Bright Health Group completed a reverse stock split on Monday, raising its share price above the minimum required to remain listed on the New York Stock Exchange.
InsureTech, which is on the verge of bankruptcy, consolidated its shares from one to 80, raising the market price to $13.57. the board of directors intends Reevaluate Executive Compensation After reverse stock split. Shares were trading at 21 cents before the consolidation.
Bright Health stock is still much lower than it is to start 2021.
“Most interestingly, even with this one-for-80 reverse split, the stock would still be trading below its $17.25 IPO price less than two years ago, indicating just how much shareholders have lost, Ari Gottlieb, principal A2 Strategy Corp., wrote in a text message. He wrote that Bright Health would need to pursue a split of one to 100 to match the initial public offering price.
Bright Health did not immediately respond to a request for an interview.
At the time of its IPO, Bright Health reached a valuation of $12 billion. Now, it’s all set exit health insurance markets Which was considered its main business. Bright Health previously sold exchange, employer and Medicare Advantage policies in the first 15 states. the company is shutting down all those lines and looking for a buyer for its Medicare Advantage plans in California, which is its last active insurance product.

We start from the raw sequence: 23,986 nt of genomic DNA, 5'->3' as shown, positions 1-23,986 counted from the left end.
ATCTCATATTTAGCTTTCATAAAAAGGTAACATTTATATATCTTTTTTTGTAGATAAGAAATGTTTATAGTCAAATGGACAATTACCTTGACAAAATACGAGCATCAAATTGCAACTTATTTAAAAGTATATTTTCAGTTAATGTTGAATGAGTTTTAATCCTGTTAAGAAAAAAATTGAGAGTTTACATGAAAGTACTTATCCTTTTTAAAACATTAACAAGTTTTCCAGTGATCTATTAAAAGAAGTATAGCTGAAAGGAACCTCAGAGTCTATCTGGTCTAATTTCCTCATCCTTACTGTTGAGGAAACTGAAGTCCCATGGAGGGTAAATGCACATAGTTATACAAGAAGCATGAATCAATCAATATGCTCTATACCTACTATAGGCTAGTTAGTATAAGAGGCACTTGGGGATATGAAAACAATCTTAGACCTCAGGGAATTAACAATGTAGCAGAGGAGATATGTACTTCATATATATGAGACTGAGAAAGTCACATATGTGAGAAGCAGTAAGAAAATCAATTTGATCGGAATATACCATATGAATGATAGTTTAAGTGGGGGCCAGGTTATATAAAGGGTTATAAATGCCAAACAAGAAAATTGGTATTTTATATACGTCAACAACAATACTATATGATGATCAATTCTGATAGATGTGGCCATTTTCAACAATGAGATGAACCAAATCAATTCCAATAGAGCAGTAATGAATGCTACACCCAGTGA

Bright Health also operates a network of 74 primary care clinics in Florida and Texas that serve 375,000 patients. Lenders can cancel their credit agreements if insurance regulators in any state place the company under receivership. Bright Health reported a combined $163 million reduction in its Florida and Texas insurance subsidiaries at the end of last year.
Florida insurance regulators extended this month their supervision The company’s through June, Bright Health executives are required to obtain regulatory approval to spend the money.
Chief Financial and Administrative Officer Cathy Smith resigned from the company earlier this month. The company said in a Securities and Exchange Commission filing that Smith did not resign because of a conflict with the board of directors, the management team or the company’s financial reporting issues. She will remain an advisor to the company and will be paid $50,000 per month. Jay Matushak, former Senior Vice President of Insurance, is the new CFO.